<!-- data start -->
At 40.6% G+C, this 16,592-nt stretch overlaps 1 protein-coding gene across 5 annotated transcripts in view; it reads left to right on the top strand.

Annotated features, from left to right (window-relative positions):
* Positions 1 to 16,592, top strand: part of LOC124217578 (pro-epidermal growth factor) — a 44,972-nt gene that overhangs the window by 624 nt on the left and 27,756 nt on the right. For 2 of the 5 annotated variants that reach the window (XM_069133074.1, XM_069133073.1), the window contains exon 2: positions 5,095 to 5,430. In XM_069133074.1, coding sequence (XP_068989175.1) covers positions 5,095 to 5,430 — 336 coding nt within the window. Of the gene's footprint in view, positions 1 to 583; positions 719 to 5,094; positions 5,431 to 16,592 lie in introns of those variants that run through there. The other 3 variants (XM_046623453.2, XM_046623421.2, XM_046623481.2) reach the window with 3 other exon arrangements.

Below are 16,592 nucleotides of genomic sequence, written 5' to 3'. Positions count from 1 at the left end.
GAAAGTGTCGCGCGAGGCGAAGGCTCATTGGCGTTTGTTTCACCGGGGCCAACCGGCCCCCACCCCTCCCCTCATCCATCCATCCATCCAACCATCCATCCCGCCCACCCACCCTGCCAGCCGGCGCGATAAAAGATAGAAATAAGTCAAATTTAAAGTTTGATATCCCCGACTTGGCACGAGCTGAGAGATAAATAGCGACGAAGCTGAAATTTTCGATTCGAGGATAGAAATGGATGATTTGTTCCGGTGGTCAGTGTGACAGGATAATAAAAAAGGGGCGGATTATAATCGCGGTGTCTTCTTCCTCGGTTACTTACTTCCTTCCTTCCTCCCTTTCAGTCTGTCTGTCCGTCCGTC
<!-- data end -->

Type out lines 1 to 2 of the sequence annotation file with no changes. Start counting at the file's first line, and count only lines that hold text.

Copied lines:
At 40.6% G+C, this 16,592-nt stretch overlaps 1 protein-coding gene across 5 annotated transcripts in view; it reads left to right on the top strand.

Annotated features, from left to right (window-relative positions):